Street & Smith Western Story Magazine for November 8, 1941
Ryerson Johnson wrote engaging genre fiction for the pulps. For proof, if you haven’t yet encountered Johnson’s work, just read any of his tales that are available for download at PulpGen: “River Round-up,” “The Avalanche Maker,” and “Killer Canyon.” By 1941 he had several years of fictioneering under his belt, starting with his ghosting at least three Doc Savage novels for Lester Dent in Land of Always-Night, Fantastic Island, and Motion Menace.
Maybe that's why "Trail of the Golden Horseshoe" is a bit of a let-down for me. It features lively incident, but the characters don’t seem as distinctively drawn and as memorable as in other Johnson stories I’ve read. Characters here are two-dimensional stereotypical B-Western roles. The hero – James “Gun-Cat” Bodman – is drawn and characterized more by his “tags,” as Lester Dent might call them: his physical traits that mark him as distinctive, such as his flashing green eyes and his unusual posture when drawing and firing his gun. The story feels like an entry in a series, but I’m not aware of a Gun-Cat series by Johnson. If someone knows more, please let me know.
The overall effect is that of a story intended for a juvenile audience – imagine a Lone Ranger or Roy Rogers story in one of those laminated hardbacks Whitman published in the 1950s and ‘60s and sold through dime stores – that, while well written, is still juvenile. This story doesn’t quite meet the level of adult western storytelling typical for the fare within the pages of Western Story Magazine in the 1920s and ‘30s. It seems better suited for Street & Smith’s Wild West Weekly (which ended its run in 1943).
Granted, the western market had changed between the 1920s and the early 1940s. The hero pulps had influenced mightily the types of stories that appeared in other pulp genres. Simply the title -- "Trail of the Golden Horseshoe" -- reflects the influence of the hero pulps. Writers of more literary or adult westerns would be aiming at different markets, perhaps, than WSM: Frontier Stories, Adventure, Argosy, Blue Book, or the slicks, such as Saturday Evening Post, Colliers, Liberty, or Country Gentleman. As pulp researcher Tom Krabacher said of another pulp-era author who faced the industry changes in the 1930s and ‘40s, “Increasingly, characters are delineated just enough to carry the action forward.”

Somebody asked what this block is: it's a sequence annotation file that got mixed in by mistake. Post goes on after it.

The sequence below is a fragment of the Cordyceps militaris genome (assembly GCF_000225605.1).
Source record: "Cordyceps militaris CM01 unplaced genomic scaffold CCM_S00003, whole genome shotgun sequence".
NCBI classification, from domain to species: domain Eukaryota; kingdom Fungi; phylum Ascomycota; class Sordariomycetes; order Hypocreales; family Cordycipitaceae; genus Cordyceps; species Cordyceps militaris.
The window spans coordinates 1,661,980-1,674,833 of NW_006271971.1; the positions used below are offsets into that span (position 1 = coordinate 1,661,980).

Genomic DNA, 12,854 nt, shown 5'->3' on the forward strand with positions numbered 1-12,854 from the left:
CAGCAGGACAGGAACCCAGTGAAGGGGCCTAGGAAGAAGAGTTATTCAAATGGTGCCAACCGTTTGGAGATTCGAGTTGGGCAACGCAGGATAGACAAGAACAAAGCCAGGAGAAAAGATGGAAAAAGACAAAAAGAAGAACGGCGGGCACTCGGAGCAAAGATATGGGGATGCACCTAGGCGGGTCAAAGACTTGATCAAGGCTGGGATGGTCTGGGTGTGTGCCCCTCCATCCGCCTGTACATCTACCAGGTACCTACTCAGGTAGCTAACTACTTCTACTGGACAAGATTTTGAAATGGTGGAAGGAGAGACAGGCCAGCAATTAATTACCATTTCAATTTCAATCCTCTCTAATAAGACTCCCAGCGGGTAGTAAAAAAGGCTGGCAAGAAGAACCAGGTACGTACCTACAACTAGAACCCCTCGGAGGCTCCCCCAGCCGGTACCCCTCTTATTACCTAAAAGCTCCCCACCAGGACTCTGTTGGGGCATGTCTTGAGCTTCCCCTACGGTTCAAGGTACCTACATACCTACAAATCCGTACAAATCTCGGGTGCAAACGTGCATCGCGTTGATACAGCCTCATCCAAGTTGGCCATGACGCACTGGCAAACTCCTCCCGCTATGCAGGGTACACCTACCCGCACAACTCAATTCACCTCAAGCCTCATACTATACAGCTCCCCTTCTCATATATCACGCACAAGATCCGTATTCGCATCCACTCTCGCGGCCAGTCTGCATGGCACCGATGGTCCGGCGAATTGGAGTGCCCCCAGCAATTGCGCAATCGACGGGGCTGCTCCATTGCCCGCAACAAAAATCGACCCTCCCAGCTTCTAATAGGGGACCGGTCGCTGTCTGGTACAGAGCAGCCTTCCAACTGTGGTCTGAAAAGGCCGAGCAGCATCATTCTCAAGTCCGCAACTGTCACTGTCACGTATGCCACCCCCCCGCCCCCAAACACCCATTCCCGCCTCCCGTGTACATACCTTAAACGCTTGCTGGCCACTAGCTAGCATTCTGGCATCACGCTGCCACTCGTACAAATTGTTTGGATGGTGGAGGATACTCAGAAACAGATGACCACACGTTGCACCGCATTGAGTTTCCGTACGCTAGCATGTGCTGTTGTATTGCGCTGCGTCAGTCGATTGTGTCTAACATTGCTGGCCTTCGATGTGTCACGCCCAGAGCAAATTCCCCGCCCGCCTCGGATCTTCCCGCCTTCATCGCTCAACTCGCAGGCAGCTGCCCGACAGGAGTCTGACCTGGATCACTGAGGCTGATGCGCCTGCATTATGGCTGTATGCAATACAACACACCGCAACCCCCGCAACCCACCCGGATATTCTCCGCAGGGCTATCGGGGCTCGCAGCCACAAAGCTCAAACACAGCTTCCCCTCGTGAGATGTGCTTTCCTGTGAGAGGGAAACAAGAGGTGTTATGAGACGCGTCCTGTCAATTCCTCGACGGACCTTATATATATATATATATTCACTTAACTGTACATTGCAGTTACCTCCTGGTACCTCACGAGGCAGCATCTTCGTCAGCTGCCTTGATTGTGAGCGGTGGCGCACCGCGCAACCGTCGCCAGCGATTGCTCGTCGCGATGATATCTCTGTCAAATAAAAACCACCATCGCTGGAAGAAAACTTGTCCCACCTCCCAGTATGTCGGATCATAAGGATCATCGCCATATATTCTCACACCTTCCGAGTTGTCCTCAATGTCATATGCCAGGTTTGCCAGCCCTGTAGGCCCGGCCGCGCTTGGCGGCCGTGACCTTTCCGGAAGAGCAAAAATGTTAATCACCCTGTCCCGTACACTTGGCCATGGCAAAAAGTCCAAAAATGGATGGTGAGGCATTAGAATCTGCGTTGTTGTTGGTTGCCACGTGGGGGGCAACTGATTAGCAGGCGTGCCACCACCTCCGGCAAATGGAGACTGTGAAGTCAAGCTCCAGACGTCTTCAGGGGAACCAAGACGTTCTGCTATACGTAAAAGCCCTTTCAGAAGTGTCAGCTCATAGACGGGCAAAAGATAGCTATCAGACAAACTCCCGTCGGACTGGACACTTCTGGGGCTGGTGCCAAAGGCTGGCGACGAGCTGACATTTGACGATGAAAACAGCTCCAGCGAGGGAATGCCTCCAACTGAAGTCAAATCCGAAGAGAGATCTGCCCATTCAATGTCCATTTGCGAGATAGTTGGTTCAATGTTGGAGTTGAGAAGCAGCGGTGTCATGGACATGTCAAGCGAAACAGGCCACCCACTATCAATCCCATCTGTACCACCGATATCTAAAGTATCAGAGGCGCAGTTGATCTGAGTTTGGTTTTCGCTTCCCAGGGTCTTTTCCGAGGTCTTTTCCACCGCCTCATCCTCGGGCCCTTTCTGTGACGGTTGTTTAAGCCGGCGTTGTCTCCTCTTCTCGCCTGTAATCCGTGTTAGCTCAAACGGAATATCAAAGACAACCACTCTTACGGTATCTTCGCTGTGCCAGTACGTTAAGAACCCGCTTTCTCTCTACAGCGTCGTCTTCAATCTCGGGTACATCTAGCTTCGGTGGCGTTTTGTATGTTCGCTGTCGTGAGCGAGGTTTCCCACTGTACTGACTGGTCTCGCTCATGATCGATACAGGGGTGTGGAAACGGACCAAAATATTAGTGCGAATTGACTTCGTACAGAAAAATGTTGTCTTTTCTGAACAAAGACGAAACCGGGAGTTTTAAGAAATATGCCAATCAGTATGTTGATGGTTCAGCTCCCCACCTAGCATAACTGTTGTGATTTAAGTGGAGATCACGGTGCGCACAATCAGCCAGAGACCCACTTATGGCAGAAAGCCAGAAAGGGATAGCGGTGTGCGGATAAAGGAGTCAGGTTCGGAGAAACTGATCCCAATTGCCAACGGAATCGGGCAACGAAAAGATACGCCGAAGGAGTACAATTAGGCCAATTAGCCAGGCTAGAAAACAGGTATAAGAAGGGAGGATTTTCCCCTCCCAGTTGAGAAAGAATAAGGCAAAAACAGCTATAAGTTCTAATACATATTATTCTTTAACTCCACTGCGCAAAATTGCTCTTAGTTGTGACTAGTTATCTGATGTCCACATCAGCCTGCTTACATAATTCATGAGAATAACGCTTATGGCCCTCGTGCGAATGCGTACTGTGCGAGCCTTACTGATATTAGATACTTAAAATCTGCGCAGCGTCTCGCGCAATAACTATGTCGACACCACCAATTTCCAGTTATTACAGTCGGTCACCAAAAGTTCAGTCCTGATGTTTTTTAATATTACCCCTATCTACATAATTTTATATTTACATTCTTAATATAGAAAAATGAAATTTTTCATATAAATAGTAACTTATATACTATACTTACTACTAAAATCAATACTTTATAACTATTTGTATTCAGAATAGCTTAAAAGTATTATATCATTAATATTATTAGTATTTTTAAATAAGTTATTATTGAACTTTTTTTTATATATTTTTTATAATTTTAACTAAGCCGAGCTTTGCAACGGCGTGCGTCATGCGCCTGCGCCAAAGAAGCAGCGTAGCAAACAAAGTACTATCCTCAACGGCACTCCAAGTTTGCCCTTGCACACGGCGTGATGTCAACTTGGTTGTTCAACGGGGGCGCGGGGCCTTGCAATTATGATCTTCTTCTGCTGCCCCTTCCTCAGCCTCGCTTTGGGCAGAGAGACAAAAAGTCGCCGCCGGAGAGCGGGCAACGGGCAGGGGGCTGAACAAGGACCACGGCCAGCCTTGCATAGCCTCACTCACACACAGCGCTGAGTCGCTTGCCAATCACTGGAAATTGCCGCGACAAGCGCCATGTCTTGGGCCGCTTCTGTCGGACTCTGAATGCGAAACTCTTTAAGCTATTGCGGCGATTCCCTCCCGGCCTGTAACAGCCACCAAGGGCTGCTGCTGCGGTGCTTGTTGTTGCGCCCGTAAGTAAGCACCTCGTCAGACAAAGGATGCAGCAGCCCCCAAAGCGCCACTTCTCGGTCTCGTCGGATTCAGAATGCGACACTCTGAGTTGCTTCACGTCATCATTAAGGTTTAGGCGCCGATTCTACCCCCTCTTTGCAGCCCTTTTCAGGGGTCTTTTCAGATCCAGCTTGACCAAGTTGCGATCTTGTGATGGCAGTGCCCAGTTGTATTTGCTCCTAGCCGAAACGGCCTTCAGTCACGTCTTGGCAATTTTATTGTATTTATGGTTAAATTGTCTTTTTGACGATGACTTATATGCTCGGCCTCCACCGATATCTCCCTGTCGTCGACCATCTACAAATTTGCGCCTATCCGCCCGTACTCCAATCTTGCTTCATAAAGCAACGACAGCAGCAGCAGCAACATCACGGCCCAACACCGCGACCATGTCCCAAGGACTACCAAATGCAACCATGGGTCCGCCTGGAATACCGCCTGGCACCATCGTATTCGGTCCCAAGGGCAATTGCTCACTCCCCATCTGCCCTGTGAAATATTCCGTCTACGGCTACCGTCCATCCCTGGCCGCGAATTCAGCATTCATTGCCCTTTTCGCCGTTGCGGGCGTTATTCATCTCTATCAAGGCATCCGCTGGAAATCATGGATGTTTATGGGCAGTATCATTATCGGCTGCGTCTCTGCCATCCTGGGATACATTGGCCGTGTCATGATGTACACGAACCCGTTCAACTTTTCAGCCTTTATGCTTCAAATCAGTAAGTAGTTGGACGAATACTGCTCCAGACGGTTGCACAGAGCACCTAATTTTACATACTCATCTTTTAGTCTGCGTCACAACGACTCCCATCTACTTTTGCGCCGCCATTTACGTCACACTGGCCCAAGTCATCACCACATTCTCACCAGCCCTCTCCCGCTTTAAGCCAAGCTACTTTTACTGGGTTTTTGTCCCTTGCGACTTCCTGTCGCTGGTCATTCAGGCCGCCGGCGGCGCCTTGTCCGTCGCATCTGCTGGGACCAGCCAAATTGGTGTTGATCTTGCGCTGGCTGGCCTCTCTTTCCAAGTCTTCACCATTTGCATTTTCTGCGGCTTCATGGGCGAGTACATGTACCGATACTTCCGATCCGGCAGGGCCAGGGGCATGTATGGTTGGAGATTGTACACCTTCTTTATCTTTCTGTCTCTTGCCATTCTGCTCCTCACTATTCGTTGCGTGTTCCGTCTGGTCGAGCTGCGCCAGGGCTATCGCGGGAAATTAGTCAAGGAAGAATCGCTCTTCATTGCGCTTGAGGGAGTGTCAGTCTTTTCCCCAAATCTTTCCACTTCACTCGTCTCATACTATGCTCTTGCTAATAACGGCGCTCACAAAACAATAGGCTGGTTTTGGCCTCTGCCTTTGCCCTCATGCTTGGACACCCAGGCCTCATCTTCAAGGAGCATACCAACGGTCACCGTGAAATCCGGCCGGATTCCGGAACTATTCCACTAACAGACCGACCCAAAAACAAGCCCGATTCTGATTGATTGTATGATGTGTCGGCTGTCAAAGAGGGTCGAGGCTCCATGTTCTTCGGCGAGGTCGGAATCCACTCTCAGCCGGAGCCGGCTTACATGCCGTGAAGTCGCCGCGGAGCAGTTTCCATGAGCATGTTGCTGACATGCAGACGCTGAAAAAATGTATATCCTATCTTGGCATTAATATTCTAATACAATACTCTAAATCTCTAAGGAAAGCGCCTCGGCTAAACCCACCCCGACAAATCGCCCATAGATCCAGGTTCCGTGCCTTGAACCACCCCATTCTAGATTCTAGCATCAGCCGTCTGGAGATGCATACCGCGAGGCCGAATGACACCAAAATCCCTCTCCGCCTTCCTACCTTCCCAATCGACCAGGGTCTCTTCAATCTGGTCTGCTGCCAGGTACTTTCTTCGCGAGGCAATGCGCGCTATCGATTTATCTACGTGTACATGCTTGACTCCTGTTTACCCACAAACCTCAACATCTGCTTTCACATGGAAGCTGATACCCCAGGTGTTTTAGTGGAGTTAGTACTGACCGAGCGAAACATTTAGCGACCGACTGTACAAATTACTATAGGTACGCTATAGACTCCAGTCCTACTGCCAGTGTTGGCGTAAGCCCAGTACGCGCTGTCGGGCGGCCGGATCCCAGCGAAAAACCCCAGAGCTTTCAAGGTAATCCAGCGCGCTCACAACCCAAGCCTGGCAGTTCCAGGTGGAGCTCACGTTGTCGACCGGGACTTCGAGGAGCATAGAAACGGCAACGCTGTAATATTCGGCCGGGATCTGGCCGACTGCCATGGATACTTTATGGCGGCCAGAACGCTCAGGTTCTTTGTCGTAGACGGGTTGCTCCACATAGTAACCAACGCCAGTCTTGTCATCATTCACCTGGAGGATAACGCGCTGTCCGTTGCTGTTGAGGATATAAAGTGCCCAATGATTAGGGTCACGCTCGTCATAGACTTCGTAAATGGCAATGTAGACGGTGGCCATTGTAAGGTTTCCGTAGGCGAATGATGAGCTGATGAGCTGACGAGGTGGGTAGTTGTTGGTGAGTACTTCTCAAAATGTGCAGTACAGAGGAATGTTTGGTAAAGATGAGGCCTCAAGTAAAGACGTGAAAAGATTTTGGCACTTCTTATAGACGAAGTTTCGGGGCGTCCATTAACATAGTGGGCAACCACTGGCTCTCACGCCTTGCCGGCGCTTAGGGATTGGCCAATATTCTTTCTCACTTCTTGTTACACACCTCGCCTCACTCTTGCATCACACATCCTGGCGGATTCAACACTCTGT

These quibbles aside, for this tale Johnson hangs his plot on a clever little mystery and two murders. The puzzle and its associated threats are tied to a gold-smuggling scheme conducted to thwart the plotting of a gang leader to take control of a mining camp. His gang has the camp and its owner under siege, and his extortion attempts will keep the miner from using his gold to pay off his debts – the paper for which is held by the bad guy.
Of course, a pretty girl – the miner’s daughter – plays a part.
The Gun-Cat is heroic, plays an undercover role to learn more from the bad guy, and demonstrates his expertise with his guns and fists.
Overall, this story is entertaining as light reading. I’ve seen better stories from Ryerson Johnson, and I expect I will again.
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